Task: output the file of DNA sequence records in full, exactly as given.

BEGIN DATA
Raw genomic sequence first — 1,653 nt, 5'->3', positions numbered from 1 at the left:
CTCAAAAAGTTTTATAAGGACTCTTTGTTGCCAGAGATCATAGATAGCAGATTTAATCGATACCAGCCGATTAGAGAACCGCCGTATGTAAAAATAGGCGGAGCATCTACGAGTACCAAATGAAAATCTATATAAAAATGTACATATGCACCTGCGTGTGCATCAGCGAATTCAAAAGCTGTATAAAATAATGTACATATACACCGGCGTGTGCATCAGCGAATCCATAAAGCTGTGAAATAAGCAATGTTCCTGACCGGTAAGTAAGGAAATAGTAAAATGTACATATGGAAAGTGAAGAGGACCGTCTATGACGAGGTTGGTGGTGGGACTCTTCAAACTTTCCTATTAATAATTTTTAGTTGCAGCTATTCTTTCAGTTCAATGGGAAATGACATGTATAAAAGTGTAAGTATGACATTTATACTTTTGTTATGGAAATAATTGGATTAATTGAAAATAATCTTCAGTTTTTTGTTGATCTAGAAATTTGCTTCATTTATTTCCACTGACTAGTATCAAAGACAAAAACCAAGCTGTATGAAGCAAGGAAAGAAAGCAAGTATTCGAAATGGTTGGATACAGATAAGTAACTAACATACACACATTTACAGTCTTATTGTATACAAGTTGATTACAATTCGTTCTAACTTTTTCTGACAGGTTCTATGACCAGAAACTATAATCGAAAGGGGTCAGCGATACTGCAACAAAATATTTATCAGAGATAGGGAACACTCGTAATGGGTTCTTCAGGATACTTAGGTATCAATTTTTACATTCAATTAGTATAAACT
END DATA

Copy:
Raw genomic sequence first — 1,653 nt, 5'->3', positions numbered from 1 at the left:
CTCAAAAAGTTTTATAAGGACTCTTTGTTGCCAGAGATCATAGATAGCAGATTTAATCGATACCAGCCGATTAGAGAACCGCCGTATGTAAAAATAGGCGGAGCATCTACGAGTACCAAATGAAAATCTATATAAAAATGTACATATGCACCTGCGTGTGCATCAGCGAATTCAAAAGCTGTATAAAATAATGTACATATACACCGGCGTGTGCATCAGCGAATCCATAAAGCTGTGAAATAAGCAATGTTCCTGACCGGTAAGTAAGGAAATAGTAAAATGTACATATGGAAAGTGAAGAGGACCGTCTATGACGAGGTTGGTGGTGGGACTCTTCAAACTTTCCTATTAATAATTTTTAGTTGCAGCTATTCTTTCAGTTCAATGGGAAATGACATGTATAAAAGTGTAAGTATGACATTTATACTTTTGTTATGGAAATAATTGGATTAATTGAAAATAATCTTCAGTTTTTTGTTGATCTAGAAATTTGCTTCATTTATTTCCACTGACTAGTATCAAAGACAAAAACCAAGCTGTATGAAGCAAGGAAAGAAAGCAAGTATTCGAAATGGTTGGATACAGATAAGTAACTAACATACACACATTTACAGTCTTATTGTATACAAGTTGATTACAATTCGTTCTAACTTTTTCTGACAGGTTCTATGACCAGAAACTATAATCGAAAGGGGTCAGCGATACTGCAACAAAATATTTATCAGAGATAGGGAACACTCGTAATGGGTTCTTCAGGATACTTAGGTATCAATTTTTACATTCAATTAGTATAAACT